In its latest hazard alert, the US Mine Safety and Health Administration identified a confined space as an area with poor or no airflow and warned the lack of air created dangerous gas accumulations.
“Before a miner enters a confined space, the atmosphere needs to be checked for adequate oxygen concentration and the accumulation of flammable or harmful gases,” the agency said.
MSHA also stressed the presence and maintenance of adequate ventilation during welding or cutting, both of which deplete oxygen and produce carbon monoxide and other harmful gases.
Painting, chemical use and other tasks may require proper ventilation along with the use of personal protective equipment such as respirators, goggles, face shields and other special protective clothing.
Atmospheric monitoring should be used, and mines should ensure the calibration of instruments to ensure a safe working atmosphere.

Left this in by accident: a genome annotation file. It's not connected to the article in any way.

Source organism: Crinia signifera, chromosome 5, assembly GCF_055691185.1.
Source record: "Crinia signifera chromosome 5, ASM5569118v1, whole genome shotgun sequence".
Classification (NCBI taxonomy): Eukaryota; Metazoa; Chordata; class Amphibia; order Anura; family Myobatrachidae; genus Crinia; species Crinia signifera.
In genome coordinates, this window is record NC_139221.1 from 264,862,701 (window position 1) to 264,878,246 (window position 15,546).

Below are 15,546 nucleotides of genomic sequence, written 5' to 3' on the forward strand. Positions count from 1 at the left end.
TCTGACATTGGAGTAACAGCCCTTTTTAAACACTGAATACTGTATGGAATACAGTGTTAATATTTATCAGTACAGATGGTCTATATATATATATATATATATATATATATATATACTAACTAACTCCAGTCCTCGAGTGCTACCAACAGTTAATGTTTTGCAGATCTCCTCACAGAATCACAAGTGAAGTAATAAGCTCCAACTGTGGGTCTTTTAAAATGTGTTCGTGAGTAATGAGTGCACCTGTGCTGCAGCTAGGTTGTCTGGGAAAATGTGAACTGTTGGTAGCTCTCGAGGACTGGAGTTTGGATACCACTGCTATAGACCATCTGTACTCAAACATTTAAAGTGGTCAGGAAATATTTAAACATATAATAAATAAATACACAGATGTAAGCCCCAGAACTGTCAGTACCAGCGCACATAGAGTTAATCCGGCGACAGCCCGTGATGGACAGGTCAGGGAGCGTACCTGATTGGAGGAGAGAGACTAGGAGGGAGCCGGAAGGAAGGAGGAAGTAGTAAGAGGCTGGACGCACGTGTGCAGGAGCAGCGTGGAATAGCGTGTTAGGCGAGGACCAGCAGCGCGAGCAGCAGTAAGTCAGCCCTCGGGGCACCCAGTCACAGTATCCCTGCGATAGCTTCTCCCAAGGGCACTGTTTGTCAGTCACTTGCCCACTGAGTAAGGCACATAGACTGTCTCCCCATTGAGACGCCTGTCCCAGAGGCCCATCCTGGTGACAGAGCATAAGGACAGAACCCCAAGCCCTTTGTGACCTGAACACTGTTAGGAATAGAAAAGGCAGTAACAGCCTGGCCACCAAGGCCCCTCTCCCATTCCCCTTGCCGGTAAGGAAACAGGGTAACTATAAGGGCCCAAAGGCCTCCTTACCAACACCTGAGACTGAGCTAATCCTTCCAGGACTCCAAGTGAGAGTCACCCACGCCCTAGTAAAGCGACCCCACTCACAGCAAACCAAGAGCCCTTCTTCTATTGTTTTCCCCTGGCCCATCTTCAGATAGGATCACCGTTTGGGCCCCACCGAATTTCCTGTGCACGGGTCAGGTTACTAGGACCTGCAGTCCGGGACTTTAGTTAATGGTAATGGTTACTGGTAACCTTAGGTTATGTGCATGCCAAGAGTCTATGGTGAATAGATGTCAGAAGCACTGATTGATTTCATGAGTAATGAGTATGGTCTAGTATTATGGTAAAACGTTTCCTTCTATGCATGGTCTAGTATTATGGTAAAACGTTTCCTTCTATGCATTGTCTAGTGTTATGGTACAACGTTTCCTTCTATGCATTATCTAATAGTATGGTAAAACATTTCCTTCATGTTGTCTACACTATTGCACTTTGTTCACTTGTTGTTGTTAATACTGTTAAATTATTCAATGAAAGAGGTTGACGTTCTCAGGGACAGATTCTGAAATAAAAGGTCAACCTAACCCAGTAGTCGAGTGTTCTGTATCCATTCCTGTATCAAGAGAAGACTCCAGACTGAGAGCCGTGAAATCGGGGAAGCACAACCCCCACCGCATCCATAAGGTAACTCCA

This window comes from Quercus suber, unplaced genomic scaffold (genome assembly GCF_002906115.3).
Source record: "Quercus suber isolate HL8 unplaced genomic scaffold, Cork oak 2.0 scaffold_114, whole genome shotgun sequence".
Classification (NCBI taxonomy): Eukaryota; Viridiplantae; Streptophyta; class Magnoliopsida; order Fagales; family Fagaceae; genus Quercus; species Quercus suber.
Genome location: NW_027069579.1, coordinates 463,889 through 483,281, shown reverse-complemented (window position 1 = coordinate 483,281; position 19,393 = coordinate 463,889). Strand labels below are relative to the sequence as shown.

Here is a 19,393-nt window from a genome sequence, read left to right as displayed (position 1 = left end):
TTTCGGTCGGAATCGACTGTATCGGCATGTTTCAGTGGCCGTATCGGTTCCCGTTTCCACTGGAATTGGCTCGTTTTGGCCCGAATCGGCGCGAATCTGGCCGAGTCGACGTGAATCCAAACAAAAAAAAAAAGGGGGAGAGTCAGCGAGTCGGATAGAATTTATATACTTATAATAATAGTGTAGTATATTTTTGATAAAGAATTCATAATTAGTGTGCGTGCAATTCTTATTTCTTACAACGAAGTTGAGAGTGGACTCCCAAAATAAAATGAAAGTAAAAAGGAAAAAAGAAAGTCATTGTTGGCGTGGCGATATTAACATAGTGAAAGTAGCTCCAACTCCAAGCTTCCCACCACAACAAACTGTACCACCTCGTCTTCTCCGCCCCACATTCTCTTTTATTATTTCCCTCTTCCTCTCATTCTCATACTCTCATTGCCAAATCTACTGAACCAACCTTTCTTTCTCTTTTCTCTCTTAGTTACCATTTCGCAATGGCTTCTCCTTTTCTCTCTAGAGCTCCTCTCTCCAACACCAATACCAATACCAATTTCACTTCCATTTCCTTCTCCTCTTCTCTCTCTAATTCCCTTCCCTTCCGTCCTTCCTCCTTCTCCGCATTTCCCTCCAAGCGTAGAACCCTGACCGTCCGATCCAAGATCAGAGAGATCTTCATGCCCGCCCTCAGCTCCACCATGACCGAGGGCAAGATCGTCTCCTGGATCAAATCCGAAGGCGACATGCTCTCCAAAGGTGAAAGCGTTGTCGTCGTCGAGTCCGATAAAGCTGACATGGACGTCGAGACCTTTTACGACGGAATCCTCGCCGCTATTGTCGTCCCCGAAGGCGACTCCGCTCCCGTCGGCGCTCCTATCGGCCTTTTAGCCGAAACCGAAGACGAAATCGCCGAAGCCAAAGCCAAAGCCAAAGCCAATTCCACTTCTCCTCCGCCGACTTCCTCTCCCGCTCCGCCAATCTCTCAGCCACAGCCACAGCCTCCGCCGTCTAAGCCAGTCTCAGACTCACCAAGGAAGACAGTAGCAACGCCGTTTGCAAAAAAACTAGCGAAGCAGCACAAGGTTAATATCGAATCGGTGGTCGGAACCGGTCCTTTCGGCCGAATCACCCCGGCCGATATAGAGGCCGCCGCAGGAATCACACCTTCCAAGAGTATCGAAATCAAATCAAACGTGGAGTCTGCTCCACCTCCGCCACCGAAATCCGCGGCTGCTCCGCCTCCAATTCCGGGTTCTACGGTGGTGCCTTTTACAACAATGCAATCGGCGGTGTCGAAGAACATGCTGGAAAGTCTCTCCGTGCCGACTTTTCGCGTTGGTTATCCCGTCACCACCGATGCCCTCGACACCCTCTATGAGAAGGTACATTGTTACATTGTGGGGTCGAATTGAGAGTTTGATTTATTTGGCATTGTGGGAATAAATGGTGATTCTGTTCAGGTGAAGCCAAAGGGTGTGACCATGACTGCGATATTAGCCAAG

“Monitoring should be conducted prior to entering a confined work space and continuously until the space is exited,” MSHA said, adding that oxygen, and all potentially toxic and explosive gases should be checked for in the confined space.
Finally, miners working in a confined space should be attached to a lifeline, with a second person positioned outside the space to constantly monitor the lifeline and miner.
That individual can then be ready to summon help in an emergency. They should never enter the space for the rescue of a collapsed miner without wearing appropriate safety and PPE.
For more information on the hazards of working on confined spaces, visit the MSHA web site.